There are two main lines of thought about consumer behavior when it comes to products that are consistently challenged in terms of customer satisfaction, but which continue to be purchased.
The first line of thought is that consumers sometimes “must” buy certain products, and will buy the “best out of a poor field of alternatives.” That implies that any particular product provider (airlines or video entertainment supplier, for example) only has to be “better than the other alternatives.”
The other implication is that even when significantly unhappy with the overall industry level of service or product quality, consumers will keep buying, if the product is needed. Consumers might switch suppliers, but won’t “stop buying.”
That puts some limits on the danger of customer defection. Customers switch suppliers, but if all suppliers offer relatively comparable products, the big problem is market share, not abandonment.
The second line of thought might be that massive levels of unhappiness, combined with the right technology and business enablers, can sometimes lead to the creation of entirely new rival products that can displace a whole earlier category of products.
For video service providers, that latter scenario is the truly dangerous possibility. It is one thing to fight tooth and nail over the tactical details of pricing, packaging and marketing. It’s another, however, to face substitute products offering an order of magnitude better user experience.So far, the subscription video entertainment business has not faced such competition. But the level of danger rises almost daily.
According to a new survey conducted by Alan Quayle, 88 percent of respondents say they pay more for service than they would prefer. Some 41 percent consider subscription TV "expensive" and 24 percent are evaluating options to lower their bills.
And yet, for decades, 90 percent of U.S. households have continued to buy subscription TV, a product that routinely scores among the worst of any U.S. products, on a consistent basis. Nor is it unusual for any survey to find a significant percentage of users contemplating a change, especially to over the top alternatives such as Netflix, Hulu (News - Alert) or YouTube. The most disliked companies in America once again include airlines, utilities and banks, according to the latest cycle of ratings from the American Customer Satisfaction Index.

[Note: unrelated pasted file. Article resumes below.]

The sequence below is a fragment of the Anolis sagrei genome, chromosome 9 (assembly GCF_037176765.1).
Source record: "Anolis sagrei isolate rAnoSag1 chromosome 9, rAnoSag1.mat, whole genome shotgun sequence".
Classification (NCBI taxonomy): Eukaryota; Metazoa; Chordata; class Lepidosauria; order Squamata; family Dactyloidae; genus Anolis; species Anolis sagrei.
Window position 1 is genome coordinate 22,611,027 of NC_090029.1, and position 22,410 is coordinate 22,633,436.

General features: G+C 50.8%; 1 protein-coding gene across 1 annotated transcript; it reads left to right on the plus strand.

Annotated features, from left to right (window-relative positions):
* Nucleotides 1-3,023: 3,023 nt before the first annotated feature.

Of the top-11 most disliked firms, cable companies followed two power companies in the index.Charter Communications (News - Alert) was ranked third, according to ACSI. Comcast ranked fourth for its video service. Time Warner Cable was ranked sixth.
Cox Communications ranked seventh for its video service. CenturyLink ranked 11th – the worst ranking for a telco. DirecTV (News - Alert) ranked 14th on the list.
Virtually all respondents to the Quayle survey watch shows or movies from the Internet, with 27 percent watching them on a standard TV using Roku, Smart TV, Apple TV, Boxee (News - Alert) or other devices such as game playing consoles.
Up to this point, most observers would say that over-the-top video viewing complements subscription video entertainment. The issue is how long it might take before the gradually increasing amount of professional video available online becomes a substantial percentage of the content people expect to see when buying cable, satellite or telco video.
On the technology front, with faster Internet connections and diffusion of smartphones, tablets and other devices, the ability to distribute video to massive audiences directly from the Internet is becoming possible.
Content providers will have to be convinced that doing so is at least no worse, financially, than what they already are doing, before any major switch occurs. Until that point is reached, unhappy video subscription buyers won’t have really compelling functional substitutes.
Of course, there is a third possibility, aside from unhappy consumers choosing rival suppliers or choosing new delivery methods. A growing percentage of consumers, though still a small minority, seem to have decided subscription entertainment video is not generally something they want to buy.
Of the dangers facing the subscription video business, the least danger comes from consumers choosing alternate suppliers (cable, satellite, telco). The more disruptive threat is a shift to online viewing. But the biggest danger of all is simple consumer disinterest in the whole category.
As with most major disruptions, we are likely to see small, continual, almost imperceptible changes that suddenly erupt, at some point, in major change.
The Quayle survey confirms, once again, high levels of dissatisfaction. The issue now is when a major break in the business will occur.
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Edited by Braden Becker